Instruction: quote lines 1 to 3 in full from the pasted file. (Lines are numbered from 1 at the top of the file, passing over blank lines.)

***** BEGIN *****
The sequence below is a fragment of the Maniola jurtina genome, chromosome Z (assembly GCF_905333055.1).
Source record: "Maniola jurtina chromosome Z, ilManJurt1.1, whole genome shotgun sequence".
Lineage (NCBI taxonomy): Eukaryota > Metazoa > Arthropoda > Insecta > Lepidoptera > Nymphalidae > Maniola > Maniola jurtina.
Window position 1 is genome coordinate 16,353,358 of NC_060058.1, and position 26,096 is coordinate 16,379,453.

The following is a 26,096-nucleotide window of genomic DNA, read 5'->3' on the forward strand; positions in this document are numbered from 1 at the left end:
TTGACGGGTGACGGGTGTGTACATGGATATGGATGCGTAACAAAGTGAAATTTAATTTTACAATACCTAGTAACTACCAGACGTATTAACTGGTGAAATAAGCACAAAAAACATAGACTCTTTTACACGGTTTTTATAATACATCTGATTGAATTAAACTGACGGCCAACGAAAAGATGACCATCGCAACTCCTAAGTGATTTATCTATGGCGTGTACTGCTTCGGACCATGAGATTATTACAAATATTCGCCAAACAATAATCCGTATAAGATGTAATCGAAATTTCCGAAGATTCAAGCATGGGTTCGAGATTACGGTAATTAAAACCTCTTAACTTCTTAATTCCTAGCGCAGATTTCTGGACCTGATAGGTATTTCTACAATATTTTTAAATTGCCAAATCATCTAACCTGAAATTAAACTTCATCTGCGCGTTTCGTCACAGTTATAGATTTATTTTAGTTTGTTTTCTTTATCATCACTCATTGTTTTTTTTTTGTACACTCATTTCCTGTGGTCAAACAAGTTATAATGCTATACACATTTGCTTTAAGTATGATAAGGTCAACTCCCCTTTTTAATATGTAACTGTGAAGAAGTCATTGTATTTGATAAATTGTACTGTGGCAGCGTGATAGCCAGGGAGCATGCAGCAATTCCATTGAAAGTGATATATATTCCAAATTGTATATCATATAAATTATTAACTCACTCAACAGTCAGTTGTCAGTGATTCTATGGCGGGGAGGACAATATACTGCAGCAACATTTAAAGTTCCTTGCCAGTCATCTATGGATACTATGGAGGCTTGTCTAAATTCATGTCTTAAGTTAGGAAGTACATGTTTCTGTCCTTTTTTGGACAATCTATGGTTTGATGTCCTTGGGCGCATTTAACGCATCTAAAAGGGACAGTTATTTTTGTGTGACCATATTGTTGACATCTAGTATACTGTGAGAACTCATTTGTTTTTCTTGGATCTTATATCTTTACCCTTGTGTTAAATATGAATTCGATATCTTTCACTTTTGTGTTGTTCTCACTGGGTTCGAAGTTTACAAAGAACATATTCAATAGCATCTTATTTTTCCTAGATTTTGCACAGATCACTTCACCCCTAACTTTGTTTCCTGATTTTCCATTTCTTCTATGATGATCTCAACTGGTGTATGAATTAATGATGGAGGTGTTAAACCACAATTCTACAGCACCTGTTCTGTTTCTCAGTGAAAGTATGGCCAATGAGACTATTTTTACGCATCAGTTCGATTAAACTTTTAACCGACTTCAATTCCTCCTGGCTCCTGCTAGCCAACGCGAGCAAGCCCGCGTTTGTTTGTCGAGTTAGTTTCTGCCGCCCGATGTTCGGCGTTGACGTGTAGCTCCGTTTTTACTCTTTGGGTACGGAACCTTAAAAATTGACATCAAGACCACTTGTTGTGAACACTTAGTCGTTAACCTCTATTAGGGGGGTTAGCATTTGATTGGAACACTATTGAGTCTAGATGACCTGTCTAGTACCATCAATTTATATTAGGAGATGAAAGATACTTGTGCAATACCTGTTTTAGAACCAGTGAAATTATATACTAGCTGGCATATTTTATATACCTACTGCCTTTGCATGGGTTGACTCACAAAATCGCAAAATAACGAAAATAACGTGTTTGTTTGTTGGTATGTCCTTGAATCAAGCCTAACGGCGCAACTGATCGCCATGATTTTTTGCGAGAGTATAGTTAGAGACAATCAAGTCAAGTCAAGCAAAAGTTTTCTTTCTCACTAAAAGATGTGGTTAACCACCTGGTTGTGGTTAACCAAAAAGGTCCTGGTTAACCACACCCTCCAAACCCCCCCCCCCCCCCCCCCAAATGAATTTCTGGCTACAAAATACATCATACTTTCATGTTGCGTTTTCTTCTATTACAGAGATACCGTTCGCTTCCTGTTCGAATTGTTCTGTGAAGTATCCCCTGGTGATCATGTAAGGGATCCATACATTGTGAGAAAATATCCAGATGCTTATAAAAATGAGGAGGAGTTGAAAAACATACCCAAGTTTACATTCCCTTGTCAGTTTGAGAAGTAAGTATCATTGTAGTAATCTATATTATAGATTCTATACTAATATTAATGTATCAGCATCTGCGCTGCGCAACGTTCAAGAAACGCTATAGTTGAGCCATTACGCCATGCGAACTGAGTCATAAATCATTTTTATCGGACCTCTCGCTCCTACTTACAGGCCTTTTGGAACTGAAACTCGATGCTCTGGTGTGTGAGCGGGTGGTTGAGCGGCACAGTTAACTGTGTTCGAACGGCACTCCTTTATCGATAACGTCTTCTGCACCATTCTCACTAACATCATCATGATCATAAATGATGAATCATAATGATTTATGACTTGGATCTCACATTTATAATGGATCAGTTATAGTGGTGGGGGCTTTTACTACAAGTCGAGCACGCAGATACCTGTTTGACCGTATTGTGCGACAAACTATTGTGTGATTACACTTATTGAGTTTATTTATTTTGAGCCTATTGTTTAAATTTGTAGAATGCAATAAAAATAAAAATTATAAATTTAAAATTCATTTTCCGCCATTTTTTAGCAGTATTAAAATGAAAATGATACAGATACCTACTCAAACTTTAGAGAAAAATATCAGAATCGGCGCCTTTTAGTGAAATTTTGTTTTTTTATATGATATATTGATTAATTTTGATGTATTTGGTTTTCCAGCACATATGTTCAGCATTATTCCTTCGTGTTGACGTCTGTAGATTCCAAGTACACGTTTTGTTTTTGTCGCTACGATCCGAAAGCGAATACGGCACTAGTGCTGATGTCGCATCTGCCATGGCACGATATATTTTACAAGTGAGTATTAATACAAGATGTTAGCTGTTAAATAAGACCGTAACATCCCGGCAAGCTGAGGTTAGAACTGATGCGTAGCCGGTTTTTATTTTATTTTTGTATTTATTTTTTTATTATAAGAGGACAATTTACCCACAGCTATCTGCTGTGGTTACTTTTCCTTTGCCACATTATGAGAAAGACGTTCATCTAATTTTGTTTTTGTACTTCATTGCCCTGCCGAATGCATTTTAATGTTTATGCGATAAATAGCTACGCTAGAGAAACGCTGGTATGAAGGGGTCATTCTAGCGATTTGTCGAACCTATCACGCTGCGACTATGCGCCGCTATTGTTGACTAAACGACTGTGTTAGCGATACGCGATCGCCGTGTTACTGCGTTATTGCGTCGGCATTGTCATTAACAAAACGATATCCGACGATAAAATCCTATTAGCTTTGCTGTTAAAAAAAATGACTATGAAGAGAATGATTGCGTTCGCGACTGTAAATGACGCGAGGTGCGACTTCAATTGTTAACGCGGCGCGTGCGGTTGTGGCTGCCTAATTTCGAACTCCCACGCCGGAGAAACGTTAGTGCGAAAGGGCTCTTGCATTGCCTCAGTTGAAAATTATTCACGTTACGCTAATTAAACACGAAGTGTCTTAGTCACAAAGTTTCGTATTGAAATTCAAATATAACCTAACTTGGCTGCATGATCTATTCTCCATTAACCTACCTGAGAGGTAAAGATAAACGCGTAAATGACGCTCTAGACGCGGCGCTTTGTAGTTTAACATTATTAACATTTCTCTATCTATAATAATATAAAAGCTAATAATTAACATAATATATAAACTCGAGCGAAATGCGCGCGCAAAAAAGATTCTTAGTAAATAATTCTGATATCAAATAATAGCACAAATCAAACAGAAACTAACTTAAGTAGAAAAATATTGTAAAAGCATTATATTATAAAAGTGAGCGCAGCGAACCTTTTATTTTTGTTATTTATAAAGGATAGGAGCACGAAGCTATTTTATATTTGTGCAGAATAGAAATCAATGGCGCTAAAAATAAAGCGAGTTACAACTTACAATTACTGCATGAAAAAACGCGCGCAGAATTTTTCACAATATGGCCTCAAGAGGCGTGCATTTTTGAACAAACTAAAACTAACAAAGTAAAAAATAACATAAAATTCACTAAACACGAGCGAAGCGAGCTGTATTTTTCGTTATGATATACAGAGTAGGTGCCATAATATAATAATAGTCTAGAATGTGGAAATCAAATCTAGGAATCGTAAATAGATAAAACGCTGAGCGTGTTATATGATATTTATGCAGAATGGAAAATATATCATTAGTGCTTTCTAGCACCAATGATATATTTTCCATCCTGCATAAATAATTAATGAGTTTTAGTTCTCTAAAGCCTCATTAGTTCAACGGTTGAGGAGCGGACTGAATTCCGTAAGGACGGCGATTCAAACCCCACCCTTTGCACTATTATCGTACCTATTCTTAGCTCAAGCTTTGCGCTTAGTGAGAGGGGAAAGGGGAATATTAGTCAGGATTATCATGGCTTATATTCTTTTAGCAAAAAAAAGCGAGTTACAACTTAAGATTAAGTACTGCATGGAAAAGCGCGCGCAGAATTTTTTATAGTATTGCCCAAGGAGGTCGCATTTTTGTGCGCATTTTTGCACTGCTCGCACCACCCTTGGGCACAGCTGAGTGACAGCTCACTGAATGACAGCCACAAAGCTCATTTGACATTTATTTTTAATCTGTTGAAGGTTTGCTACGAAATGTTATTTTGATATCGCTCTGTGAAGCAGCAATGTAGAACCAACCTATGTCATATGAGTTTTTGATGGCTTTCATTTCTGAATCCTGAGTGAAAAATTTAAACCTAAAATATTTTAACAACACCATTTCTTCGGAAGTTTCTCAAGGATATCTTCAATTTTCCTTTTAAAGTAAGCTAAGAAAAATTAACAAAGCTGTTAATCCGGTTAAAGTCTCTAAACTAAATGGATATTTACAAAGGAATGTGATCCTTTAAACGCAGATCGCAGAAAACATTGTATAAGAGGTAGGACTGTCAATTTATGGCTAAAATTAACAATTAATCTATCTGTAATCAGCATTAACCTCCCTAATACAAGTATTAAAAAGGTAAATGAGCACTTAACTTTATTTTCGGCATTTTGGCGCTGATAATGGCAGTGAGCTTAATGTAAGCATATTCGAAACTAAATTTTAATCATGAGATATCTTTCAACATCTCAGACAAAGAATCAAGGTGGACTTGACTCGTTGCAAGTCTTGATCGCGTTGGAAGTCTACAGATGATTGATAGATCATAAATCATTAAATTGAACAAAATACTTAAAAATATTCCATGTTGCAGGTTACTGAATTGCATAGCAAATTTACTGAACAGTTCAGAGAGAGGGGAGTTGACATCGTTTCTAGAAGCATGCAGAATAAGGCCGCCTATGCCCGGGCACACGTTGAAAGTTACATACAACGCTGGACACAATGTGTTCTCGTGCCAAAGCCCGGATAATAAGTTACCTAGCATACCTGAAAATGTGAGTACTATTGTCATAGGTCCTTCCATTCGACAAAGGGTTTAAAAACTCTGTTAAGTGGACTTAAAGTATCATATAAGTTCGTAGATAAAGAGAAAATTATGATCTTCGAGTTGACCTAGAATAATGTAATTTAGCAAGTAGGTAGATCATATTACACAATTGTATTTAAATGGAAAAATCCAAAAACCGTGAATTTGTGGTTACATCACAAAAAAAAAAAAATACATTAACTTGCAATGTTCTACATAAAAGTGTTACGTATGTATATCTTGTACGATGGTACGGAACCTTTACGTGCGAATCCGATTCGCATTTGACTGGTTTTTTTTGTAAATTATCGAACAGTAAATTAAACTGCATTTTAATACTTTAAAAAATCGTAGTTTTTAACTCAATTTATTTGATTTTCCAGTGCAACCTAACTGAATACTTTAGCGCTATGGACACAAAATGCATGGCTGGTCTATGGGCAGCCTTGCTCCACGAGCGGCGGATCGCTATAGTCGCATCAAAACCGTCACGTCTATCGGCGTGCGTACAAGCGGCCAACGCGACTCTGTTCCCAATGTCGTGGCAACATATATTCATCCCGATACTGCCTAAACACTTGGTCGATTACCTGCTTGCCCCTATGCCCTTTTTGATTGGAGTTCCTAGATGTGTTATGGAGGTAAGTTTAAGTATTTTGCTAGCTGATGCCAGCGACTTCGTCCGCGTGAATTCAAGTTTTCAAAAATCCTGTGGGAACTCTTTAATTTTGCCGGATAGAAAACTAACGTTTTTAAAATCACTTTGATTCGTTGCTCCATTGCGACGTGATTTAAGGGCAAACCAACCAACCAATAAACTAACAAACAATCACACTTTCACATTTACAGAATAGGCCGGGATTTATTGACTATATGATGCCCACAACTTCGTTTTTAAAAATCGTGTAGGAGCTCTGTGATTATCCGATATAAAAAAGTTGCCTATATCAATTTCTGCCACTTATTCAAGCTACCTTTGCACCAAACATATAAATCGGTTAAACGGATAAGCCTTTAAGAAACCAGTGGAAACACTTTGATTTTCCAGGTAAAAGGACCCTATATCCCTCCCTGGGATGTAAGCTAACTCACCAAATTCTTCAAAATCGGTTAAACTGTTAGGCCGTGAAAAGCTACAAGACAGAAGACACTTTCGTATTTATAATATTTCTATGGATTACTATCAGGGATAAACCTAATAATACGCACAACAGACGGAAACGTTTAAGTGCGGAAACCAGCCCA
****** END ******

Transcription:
The sequence below is a fragment of the Maniola jurtina genome, chromosome Z (assembly GCF_905333055.1).
Source record: "Maniola jurtina chromosome Z, ilManJurt1.1, whole genome shotgun sequence".
Lineage (NCBI taxonomy): Eukaryota > Metazoa > Arthropoda > Insecta > Lepidoptera > Nymphalidae > Maniola > Maniola jurtina.